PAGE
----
Architectural Pattern

Category

An architectural pattern describes a reusable solution to a recurring problem in software architecture.

Patterns

Blackboard

Architectural Pattern

The Blackboard pattern shows how a complex problem, such as image or speech recognition can be broken up into smaller, specialized subsystems that work together to solve a problem.

Broker

Architectural Pattern

The Broker pattern hides the implementation details of remote service invocation by encapsulating them into a layer other than the business component itself.

Broker Revisited

Architectural Pattern

The Broker Revisited pattern connects clients with remote objects by mediating invocations from clients to remote objects while encapsulating the details of network communication.

Command and Query Responsibility Segregation (CQRS)

Architectural Pattern

Command and Query Responsibility Segregation uses the same definition of Commands and Queries and maintains the viewpoint that they should be pure. The fundamental difference is that in CQRS objects are split into two objects, one containing the Commands one containing the Queries.

Command Processor

Architectural Pattern

Separates the request for a service from its execution. A command processor component manages requests as separate objects, schedules their execution, and provides additional services such as the storing of request objects for later undo.

Event Sourcing

Architectural Pattern

Use an append-only store to record the full series of events that describe actions taken on data in a domain, rather than storing just the current state, so that the store can be used to materialize the domain objects.

Interceptor

Architectural Pattern

The intercepting filter design pattern is used when we want to do some pre-processing / post-processing with request or response of the application. Filters are defined and applied on the request before passing the request to actual target application.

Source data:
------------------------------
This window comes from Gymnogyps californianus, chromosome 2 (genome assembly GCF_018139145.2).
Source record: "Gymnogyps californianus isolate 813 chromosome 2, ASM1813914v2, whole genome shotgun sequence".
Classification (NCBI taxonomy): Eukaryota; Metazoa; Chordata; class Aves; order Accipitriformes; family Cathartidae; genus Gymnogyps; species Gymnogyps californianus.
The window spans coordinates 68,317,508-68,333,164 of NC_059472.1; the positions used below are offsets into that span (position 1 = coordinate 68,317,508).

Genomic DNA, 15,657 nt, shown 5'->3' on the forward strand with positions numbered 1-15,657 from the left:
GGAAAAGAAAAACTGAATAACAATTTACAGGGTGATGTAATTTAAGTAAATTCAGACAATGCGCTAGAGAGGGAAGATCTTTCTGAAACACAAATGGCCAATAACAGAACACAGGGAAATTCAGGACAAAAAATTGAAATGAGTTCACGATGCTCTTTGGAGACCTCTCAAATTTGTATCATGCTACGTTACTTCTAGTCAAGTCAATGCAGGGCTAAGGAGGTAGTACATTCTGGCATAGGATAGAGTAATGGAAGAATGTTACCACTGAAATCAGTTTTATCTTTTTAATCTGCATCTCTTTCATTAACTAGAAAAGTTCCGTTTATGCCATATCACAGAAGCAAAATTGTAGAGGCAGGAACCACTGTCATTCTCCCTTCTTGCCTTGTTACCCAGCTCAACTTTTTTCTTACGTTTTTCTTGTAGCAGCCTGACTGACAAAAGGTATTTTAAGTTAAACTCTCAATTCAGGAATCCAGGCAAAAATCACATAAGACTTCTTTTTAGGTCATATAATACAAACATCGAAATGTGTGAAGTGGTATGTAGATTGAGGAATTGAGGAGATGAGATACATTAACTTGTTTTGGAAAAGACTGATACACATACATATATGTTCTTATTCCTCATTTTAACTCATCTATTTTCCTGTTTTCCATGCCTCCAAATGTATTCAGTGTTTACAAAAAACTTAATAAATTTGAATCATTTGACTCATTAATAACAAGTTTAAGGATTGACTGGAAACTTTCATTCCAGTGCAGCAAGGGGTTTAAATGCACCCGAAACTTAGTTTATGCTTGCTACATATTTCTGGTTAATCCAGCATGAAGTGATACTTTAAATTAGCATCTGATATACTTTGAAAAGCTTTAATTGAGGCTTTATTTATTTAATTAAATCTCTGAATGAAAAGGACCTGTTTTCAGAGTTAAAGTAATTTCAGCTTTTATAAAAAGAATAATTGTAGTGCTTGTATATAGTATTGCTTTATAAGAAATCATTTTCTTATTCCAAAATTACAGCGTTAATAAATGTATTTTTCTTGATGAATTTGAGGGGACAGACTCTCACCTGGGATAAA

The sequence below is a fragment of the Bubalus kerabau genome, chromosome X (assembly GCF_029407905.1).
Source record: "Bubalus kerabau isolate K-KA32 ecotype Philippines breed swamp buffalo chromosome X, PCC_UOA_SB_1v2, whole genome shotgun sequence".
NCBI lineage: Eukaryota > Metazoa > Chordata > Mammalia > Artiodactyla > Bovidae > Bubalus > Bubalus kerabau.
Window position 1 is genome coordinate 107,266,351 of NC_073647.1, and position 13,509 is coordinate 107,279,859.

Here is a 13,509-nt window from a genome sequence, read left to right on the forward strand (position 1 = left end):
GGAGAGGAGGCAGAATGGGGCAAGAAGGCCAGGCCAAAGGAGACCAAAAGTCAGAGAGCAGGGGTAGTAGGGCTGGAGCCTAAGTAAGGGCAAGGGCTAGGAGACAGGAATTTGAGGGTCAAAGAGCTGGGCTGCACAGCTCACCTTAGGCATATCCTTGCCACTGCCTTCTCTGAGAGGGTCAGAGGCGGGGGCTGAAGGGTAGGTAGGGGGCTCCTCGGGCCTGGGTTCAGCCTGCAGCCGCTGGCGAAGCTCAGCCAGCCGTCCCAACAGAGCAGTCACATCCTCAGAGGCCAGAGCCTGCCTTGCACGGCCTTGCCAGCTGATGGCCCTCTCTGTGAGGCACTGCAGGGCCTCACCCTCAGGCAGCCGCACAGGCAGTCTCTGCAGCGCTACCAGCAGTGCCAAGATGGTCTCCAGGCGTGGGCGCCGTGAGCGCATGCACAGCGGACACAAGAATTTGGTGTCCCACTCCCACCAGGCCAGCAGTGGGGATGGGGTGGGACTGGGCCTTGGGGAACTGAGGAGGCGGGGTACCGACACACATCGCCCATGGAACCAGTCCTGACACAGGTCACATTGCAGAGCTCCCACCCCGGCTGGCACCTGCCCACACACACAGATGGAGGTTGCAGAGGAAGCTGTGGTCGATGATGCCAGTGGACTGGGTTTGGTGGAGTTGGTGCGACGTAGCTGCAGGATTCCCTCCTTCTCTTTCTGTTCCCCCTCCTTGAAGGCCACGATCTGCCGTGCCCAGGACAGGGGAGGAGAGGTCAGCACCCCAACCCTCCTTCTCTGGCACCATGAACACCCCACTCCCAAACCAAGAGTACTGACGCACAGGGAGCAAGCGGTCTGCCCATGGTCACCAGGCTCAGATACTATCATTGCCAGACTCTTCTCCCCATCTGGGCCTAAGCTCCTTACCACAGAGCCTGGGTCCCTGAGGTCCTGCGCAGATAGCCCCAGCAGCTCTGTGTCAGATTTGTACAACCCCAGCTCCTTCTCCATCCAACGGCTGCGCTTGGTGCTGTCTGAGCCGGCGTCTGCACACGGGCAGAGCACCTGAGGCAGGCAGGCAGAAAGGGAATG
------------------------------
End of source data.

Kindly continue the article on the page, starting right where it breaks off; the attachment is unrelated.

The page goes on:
Layers

Architectural Pattern

The Layered architectural pattern helps to structure applications that can be decomposed into groups of subtasks in which each group of subtasks Is at a particular level of abstraction.

Microkernel

Architectural Pattern

The Microkernel architectural pattern applies to software systems that must be able to adapt to changing system requirements. It separates a minimal functional core from extended functionality and customer-specific parts. The microkernel also serves as a socket for plugging in these extensions and coordinating their collaboration.

Model-View-Controller (MVC)

Architectural Pattern

The MVC pattern separates the domain models (model), the presentation (view), and the actions based on external input (controller) into three separate classes.

Model-View-ViewModel (MVVM)

Architectural Pattern

The MVVM pattern separates the presentation logic (view) from its abstract representation (view model). The view model provides access to the model data and operations which operate on models.

Pipes and Filters

Architectural Pattern

The Pipes and Filters architectural pattern provides a structure for systems that process a stream of data. Each processing step is encapsulated in a filter component. Data [are] passed through pipes between adjacent filters. Recombining filters allows you to build families of related filters.

Presentation-Abstraction-Control

Architectural Pattern

The PAC architectural pattern defines a structure for interactive software systems in the form of a hierarchy of cooperating agents. Every agent is responsible for a specific aspect of the application's functionality and consists of three components: presentation, abstraction, and control.

Publish/Subscribe (pub/sub)

Architectural Pattern

Publish/Subscribe is a messaging pattern where a publisher sends messages to a channel without the knowledge of who is going to receive them. It is the responsibility of the channel to deliver a copy of the messages to each subscriber.

Reflection

Architectural Pattern

The Reflection architectural pattern provides a mechanism for changing structure and behavior of software systems dynamically. It supports the modification of fundamental aspects, such as type structures and function call mechanisms. In this pattern, an application is split into two parts. A meta level provides information about selected system properties and makes the software self-aware. A base level includes the application logic. Its implementation builds on the meta level. Changes to information kept in the meta level affect subsequent base-level behavior.

Repository

Architectural Pattern

A Repository mediates between the domain and data mapping layers, acting like an in-memory domain object collection. Client objects construct query specifications declaratively and submit them to Repository for satisfaction. Objects can be added to and removed from the Repository, as they can from a simple collection of objects, and the mapping code encapsulated by the Repository will carry out the appropriate operations behind the scenes.

View Handler

Architectural Pattern

The View Handler design pattern helps to manage all views that a software system provides. A view handler component allows clients to open, manipulate and dispose of views. It also coordinates dependencies between views and organises their update.